The mysterious world of David Liebe Hart
“Salame” (pronounced soll-a-may) would be Korendian for “hello” or “goodbye” (in this case, the former). You might already know that if you’ve made contact with a Korendian. However, it’s more likely you’ve heard it from David Liebe Hart on Tim and Eric Awesome Show, Great Job! as performed in his informative song “Salame.”
A singer, songwriter, stand-up comedian, ventriloquist, actor, painter, devout Christian Scientist and alien abductee, Hart is hard to keep up with. Though if you focus on just the music, you’ll probably come around to the rest of it.
Hart’s website says that he “owes his fame to Tim Heidecker and Eric Wareheim,” and it’s via the comedy duo’s string of Adult Swim variety shows that Hart’s singular video performances reached a wide audience. His skits often involve him interacting with a large puppet sidekick (e.g., Jason the Cat with a giant bowtie in “Salame”) against a cheesy green-screen backdrop, and include him performing a song in his operatic/loungey, nearly cartoonish voice.
Hart began playing music in the 1970s as a pianist at church. As his skills grew, he began writing his own hymns and working with the church choir. He released his first of 17 or so albums (some solo, some with collaborator Adam Papagan), Christian Hymns and Songs of Praise, in 2004. Though his songwriting stems from the church, Hart’s songs and videos span a wide array of interests and experiences, including extraterrestrial ones.
“I have a deep love for trains and astrology and outer space,” Hart said during a recent telephone interview. “And I had experienced the UFO phenomenon, and I’m expressing it in my songs that it’s real and out there.”
A recurring theme in Hart’s work is his interest in the aforementioned Korendians, extraterrestrials hailing from the planet Korendor that people who believe in such things say have been visiting Earth throughout the last century.
“I’ll tell you something deep,” Hart said. “On my Caucasian side, I’m related to Orville and Wilbur Wright—they’re originally from Ohio—and my grandmother told me that the government had the Korendians working with [the Wright brothers] for the back engineer technology to make the airplane. Then she told me I’d meet a Korendian face to face, and right after she died in 1980, there was a beautiful woman who looked like Bettie Page, had milky white skin and gray eyes, and her pupil had a light in it. Then she took off her shoes—because I still didn’t believe that she was an extraterrestrial—[and] her main toe was in the middle instead of on the side like ours, and I knew I was dealing with something that’s not from this dimension.”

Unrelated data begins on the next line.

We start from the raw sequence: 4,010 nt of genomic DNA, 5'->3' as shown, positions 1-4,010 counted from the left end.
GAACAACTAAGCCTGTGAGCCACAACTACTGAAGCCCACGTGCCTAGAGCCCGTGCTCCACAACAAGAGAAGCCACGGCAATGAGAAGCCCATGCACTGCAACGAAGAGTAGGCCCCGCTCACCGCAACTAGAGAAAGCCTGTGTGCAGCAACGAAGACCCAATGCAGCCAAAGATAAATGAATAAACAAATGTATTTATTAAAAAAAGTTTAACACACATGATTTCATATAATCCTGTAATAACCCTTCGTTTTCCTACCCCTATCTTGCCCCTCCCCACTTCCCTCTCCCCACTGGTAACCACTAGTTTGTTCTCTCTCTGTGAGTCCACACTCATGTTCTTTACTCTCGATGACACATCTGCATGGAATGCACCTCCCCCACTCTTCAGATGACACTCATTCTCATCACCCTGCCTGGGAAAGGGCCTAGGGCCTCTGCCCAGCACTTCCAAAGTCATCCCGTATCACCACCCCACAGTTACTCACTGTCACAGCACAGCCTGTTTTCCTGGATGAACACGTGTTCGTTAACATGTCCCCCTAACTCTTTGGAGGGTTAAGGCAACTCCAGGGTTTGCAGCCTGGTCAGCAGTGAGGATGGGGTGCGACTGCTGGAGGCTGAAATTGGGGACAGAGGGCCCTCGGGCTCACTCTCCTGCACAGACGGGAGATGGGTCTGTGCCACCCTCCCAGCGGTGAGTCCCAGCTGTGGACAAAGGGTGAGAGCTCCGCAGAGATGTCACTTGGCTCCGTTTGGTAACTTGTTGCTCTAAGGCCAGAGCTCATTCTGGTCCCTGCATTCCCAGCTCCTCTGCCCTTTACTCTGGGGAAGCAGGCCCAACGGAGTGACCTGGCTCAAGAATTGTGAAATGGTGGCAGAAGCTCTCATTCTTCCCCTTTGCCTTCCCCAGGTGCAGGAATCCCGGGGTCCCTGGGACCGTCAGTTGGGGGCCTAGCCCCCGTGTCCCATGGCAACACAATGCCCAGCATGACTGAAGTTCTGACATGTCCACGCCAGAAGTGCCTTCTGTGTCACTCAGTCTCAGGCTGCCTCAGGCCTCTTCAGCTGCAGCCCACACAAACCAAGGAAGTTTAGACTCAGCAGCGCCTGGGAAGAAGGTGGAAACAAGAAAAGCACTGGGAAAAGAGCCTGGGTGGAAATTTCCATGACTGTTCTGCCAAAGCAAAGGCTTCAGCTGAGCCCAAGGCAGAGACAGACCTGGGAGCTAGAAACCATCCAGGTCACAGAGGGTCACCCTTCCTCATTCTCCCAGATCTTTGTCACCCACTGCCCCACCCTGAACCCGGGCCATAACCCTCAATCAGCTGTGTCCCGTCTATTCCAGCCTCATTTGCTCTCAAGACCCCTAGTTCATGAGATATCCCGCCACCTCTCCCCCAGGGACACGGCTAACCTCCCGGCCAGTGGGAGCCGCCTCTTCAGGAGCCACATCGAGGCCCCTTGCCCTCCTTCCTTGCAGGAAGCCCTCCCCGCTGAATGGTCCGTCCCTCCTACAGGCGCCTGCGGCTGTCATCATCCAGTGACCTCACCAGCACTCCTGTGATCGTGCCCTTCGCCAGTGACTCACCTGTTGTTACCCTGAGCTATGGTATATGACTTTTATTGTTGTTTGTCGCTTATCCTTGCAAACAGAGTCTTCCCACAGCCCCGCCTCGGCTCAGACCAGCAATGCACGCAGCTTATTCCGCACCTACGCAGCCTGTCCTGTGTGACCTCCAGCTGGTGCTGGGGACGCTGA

Hart’s newest album, Space Ranger, is a collaboration with Jonah “Th’Mole” Mociun, and combines Hart’s vocals and Mociun’s equally disconcerting synth beds. “Ghost Frog” sounds like a Halloween tale from the 1980s, one that details Hart’s experience with, well, a ghost frog.
“My dad and I shared a 300-gallon fish tank that was in my room,” Hart said. “We had tadpoles, frogs, blue gills mixed in with goldfish, and my sister did not feed my fish while I was away at Adventures Unlimited and they all died. I had to clean the fish tank out, and this image of a frog just stared at me making a frog sound and, lo and behold, I had a figure of a dead reptile staring me in the eyes. He haunted me. I’d do my homework, he’d be looking over me, and when I’d be in the living room listening to music, he’d be there staring at me, and I said, ‘Wow, now I’ve experienced a ghost frog.’ And as long as I lived in that house at 117 Westwood Drive, that frog haunted me and let me know it was pretty cold that I let him die.”
Hart will be performing selections from the new record, and potentially a little stand-up, at the Maltese on Nov. 17. The tour poster promises “songs, puppets, laughter, awkwardness, surprises,” and, with his varied canon of weirdness, Hart will have plenty to share.